The Linda Morgante Multiple Sclerosis Care Center
Recognized as a Center of Excellence by the National MS Society
Since 1985, the Linda Morgante Multiple Sclerosis Care Center has been affiliated with the NYC Chapter of the National MS Society, which recognizes our Center as a "MS Center of Excellence."
Dr. Aaron Miller, who serves as the Chief Medical Officer of the National MS Society, and is a prominent researcher and teacher, is a Co-Director of our Center, along with Dr. Robyn Wolintz, a fellowship-trained neuro-ophthalmologist.
A Team of Award-Winning Multiple Sclerosis Specialists
Our nurses, Theresa LaRocca, who is certified as an MS Nurse Specialist, and Sarah Schaefer, provide outstanding care and overall support for our patients. Ms. LaRocca's involvement with the International Organization of MS Nurses has provided our Center with national recognition. Ms. LaRocca has lectured extensively to both patients and health care professionals around the country, and was inducted into the Healthcare Professional Volunteer Hall of Fame in 2011.
Our center offers multiple in-house services. Medication infusions, including Tysabri, are performed at the Cancer Center by Ms. Schaefer. Our center also offers comprehensive social work services.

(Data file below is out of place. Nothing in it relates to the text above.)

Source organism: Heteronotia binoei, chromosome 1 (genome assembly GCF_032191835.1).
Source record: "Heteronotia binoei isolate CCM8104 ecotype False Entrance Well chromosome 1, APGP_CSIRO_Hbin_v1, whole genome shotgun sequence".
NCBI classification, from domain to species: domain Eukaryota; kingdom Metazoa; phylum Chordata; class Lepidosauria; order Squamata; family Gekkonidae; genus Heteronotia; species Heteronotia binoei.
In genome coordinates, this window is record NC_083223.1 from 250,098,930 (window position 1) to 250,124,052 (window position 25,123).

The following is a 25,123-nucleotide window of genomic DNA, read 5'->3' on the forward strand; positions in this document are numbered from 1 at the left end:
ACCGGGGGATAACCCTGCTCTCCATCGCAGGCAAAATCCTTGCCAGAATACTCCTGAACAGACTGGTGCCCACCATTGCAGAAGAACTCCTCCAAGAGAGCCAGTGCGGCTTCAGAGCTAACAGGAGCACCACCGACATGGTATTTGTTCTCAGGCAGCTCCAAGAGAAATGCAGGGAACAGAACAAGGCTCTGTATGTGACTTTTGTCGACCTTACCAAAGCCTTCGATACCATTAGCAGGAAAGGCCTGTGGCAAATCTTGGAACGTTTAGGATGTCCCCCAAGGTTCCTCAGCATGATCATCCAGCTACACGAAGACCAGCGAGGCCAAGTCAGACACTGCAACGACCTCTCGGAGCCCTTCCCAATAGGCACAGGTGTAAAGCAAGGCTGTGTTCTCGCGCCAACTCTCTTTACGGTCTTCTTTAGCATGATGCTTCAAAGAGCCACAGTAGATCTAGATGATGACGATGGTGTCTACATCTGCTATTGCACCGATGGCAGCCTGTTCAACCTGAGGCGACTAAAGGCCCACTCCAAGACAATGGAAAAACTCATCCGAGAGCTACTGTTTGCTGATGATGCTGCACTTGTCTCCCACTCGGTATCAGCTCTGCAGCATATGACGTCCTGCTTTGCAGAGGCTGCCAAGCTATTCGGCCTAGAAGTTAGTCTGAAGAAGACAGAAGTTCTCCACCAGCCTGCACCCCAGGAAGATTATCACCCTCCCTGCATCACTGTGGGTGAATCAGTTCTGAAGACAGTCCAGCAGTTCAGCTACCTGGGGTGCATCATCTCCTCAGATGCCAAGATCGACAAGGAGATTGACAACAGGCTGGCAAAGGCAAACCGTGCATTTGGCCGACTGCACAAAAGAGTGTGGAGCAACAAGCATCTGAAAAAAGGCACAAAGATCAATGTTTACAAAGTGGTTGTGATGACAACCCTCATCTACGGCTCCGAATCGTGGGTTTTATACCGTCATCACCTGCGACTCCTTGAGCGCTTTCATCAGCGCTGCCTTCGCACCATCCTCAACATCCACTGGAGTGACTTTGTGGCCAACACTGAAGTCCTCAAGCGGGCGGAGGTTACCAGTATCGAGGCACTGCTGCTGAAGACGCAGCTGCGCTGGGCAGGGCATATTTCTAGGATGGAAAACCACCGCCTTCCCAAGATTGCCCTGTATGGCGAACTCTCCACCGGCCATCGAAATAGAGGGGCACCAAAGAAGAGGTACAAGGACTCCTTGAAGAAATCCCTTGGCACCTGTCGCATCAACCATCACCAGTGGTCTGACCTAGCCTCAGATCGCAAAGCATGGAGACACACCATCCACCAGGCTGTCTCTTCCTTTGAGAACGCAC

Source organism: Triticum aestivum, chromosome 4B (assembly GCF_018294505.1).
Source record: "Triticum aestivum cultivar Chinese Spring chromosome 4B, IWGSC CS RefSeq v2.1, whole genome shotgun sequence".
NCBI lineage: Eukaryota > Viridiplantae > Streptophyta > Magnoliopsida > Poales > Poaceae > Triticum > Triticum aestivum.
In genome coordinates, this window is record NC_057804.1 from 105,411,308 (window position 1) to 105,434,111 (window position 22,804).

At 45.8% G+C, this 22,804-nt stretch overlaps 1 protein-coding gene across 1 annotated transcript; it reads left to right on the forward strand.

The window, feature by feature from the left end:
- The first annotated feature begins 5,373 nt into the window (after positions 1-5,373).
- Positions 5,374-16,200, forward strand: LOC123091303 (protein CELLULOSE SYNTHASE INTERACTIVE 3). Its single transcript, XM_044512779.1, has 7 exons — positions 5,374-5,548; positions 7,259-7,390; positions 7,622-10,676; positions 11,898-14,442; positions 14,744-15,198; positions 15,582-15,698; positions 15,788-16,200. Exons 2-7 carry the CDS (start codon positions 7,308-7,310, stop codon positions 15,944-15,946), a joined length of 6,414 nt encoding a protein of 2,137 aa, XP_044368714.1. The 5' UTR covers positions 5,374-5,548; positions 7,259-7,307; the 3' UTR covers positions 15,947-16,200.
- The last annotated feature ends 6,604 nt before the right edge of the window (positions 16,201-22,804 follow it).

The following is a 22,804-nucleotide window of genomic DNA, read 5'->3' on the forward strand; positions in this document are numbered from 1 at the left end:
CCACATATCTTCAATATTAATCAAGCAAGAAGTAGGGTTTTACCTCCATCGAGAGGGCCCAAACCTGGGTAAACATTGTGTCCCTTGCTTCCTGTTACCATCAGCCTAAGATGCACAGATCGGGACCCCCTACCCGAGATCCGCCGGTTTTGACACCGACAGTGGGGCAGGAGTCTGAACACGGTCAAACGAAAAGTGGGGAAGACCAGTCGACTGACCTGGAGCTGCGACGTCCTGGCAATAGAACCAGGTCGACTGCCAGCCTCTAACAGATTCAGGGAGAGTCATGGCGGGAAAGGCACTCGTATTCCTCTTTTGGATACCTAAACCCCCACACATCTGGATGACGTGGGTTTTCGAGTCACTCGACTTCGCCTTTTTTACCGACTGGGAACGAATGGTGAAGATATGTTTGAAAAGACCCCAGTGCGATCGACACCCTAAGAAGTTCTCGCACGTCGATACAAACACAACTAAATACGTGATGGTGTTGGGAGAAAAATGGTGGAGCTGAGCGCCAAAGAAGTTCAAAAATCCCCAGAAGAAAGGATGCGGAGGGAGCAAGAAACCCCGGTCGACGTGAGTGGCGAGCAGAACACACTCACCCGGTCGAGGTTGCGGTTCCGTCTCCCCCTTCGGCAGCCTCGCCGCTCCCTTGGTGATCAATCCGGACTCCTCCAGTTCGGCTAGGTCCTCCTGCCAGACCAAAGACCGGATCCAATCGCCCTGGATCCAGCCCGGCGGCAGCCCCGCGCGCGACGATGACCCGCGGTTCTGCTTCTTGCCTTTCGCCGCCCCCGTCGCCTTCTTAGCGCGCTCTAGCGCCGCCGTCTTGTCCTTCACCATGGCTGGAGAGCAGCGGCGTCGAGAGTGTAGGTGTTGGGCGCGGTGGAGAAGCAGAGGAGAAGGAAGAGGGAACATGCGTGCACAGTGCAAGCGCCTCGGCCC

Neuro-ophthalmological evaluations are performed by Dr. Wolintz, and full ophthalmological services by Dr. Norman Saffra. Urological care, Neuro-imaging, and Physical, Occupational, and Speech Therapy services are also present in-house.
Understanding Multiple Sclerosis
Multiple sclerosis (MS) is an autoimmune disease that affects the brain and spinal cord. Affecting more women than men, the disorder most commonly begins between ages 20 and 40, but can be seen at any age. MS is caused by damage to the myelin sheath, the protective covering that surrounds nerve cells. When this nerve covering is damaged, nerve impulses are slowed down or stopped.
MS is a progressive disease, meaning the nerve damage gets worse over time. This nerve damage is caused by inflammation when the body's own immune cells attack the nervous system. The speed and severity of nerve damage varies from person to person. Repeated episodes of inflammation can occur along any area of the brain and spinal cord.